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Today's Features

  • The Internal Revenue Service and the Treasury Inspector General for Tax Administration continue to hear from taxpayers who have received unsolicited calls from individuals demanding payment while fraudulently claiming to be from the IRS.

    Based on the 90,000 complaints that TIGTA has received through its telephone hotline, to date, approximately 1,100 victims have lost an estimated $5 million from these scams.

    “There are clear warning signs about these scams, which continue at high levels throughout the nation,” said IRS Commissioner John Koskinen.

  • New Midway Baptist Church had a community outreach program with its fish camp on Aug. 2 on the Eblen farm on New Midway Road, Kingston.

    The fish camp, in conjunction with Roane County Farm Bureau, was attended by about 400 people.

    The day started at 9 a.m. with registration for a fishing contest sponsored by Anglers for Christ.

    The contest was open to ages 2-18, and club members were available to help the children during the competition.

  • Salvation 2014, a youth conference, will start at 6 p.m. Aug. 23 in the Princess Theatre in downtown Harriman.

    The conference will include area youth, as well as those outside the county.

    Admission is dry or canned goods.

  • Want to see 10 award-winning films from 10 countries? Find genealogy information on the Internet? Learn about female Pharaohs in ancient Egypt?

    Better understand tax law changes, Medicare, long-term care services and investment fundamentals? Get a new perspective on Jesus, the Trinity and the Quakers? Learn to analyze dreams and play better bridge?

    Courses on these and other topics will be offered during the fall semester of Oak Ridge Institute for Continued Learning.

  • The city of Oak Ridge and the American Museum of Science and Energy Foundation will have the second in a series of community meetings from 6 to 8 p.m. Aug. 19.

    The meeting will be in the museum at 300 S. Tulane Ave., Oak Ridge.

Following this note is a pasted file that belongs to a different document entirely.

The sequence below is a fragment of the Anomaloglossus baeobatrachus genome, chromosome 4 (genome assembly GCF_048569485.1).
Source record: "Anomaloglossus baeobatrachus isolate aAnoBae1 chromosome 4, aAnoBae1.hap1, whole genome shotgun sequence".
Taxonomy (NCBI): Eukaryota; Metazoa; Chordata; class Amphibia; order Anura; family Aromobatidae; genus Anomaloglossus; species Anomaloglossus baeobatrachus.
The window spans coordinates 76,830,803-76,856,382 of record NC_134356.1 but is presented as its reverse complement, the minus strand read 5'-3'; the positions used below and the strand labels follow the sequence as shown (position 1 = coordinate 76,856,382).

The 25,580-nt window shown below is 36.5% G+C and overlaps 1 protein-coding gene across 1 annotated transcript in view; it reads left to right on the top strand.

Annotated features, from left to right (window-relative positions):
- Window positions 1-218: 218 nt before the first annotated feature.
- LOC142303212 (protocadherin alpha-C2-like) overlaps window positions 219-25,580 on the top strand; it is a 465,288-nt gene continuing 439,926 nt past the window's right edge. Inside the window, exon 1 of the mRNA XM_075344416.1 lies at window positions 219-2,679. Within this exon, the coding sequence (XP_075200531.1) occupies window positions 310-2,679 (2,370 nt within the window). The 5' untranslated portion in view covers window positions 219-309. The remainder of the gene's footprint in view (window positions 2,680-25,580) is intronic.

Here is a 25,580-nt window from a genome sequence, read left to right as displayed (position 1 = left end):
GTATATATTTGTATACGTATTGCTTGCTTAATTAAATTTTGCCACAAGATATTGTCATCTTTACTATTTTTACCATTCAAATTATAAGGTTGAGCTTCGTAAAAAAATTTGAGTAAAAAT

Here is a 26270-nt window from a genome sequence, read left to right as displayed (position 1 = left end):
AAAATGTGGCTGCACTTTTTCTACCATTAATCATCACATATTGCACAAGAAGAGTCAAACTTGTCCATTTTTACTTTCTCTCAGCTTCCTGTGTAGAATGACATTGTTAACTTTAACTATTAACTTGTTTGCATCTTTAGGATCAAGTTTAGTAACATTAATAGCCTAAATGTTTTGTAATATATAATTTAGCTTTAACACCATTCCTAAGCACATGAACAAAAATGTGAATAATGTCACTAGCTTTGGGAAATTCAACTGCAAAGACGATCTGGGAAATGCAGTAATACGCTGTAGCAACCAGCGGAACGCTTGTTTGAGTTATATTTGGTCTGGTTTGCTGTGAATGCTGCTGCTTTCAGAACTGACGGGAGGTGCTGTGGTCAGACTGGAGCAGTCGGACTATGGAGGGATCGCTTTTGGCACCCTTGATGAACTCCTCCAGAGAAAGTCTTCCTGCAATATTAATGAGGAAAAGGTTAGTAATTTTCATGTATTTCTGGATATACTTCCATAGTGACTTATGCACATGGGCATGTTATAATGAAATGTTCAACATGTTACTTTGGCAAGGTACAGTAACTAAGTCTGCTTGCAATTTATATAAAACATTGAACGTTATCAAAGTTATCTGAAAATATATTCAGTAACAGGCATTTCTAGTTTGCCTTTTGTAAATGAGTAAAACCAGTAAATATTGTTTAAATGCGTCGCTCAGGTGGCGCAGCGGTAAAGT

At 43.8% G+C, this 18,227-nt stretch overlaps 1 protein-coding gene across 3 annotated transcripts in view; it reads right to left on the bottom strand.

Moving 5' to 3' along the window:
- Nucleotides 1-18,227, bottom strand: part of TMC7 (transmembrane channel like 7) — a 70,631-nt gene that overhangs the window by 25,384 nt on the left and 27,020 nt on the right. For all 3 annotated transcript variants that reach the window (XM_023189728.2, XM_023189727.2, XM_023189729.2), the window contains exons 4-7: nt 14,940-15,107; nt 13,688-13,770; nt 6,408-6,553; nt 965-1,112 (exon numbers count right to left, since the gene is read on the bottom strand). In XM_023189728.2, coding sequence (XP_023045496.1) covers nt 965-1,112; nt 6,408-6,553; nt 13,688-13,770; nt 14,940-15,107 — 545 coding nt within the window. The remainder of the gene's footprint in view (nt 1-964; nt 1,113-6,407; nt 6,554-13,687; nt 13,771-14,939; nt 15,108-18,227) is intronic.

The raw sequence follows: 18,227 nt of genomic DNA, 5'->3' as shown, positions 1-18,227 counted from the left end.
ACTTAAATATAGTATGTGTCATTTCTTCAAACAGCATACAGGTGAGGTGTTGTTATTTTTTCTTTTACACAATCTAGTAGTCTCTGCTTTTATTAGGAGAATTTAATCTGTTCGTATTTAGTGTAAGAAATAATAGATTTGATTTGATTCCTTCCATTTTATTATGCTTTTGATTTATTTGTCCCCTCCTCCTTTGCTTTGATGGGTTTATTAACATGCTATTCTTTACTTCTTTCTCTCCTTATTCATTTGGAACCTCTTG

Registration and light refreshments will be available beginning at 5:30 p.m.

    Executives from several regional museums and attractions will discuss how their museums were established and developed, and how each is managed and operated.

  • Joyce Sapp likes cucumbers, and she grew them this summer in her yard on Post Oak Road near Rockwood.

    But she recently decided she’d had her fill for the summer. While getting rid of the vines, she found her biggest harvest of all — a green, curved cuke that measures 18 inches long if measured end to end inside the curve.

    “I wasn’t trying to grow anything other than cucumbers,” she said of her late-summer find. “At any rate, it’s the biggest one I’ve ever seen.”

  • Crusaders arriving in the Holy Land in the 12th century learned, to their amazement, that apples were not native to the area.

    Apples were supposedly the forbidden fruit of the Garden of Eden, so the Crusaders thought the translators of the Bible were mistaken, and some other fruit was intended.

    Many researchers today believe it was the apricot, but the Crusaders of that century thought it was the big, yellow, citrus fruit they called the pomelo.

    This tropical fruit would grow in England, but it flourished in the islands of the Caribbean.

  • Vanderbilt researchers last week reported updated find-

    ings regarding the benefits of behavior-focused therapies for children with autism spectrum disorder.

    The review, conducted by the Agency for Healthcare Research and Quality-funded Vanderbilt Evidence-based Practice Center, updates a prior systematic review of interventions for children (up to age 12) with a focus on recent studies of behavioral interventions.

  • Get-well wishes to Becky Robinson, who is a patient in Fort Sanders hospital in Knoxville.

    Let’s keep her in our prayers.

    Our deepest belated sympathy is extended to the family of Michael A. Blanchard, who recently passed away.

    He was a lover of people and had many friends.

    His father was Byron Blanchard, who was a great worker for United Way of Roane County.

    He is survived by his mother, Virginia Bry-

    son Blanchard of Kingston; his wife, June; a

    sister and brother and other relatives and friends.

  • Tennessee is 36th this year in the annual Kids Count National Data Book ranking on child well-being.

    The ranking is better than in 2013, when Tennessee ranked 39th.

    The state is among the five states with the biggest improvements in overall rankings from 2013 to 2014.

    The Data Book rates states on four domains: economic well-being, education, health and family and community.

    Each domain is comprised of four measures.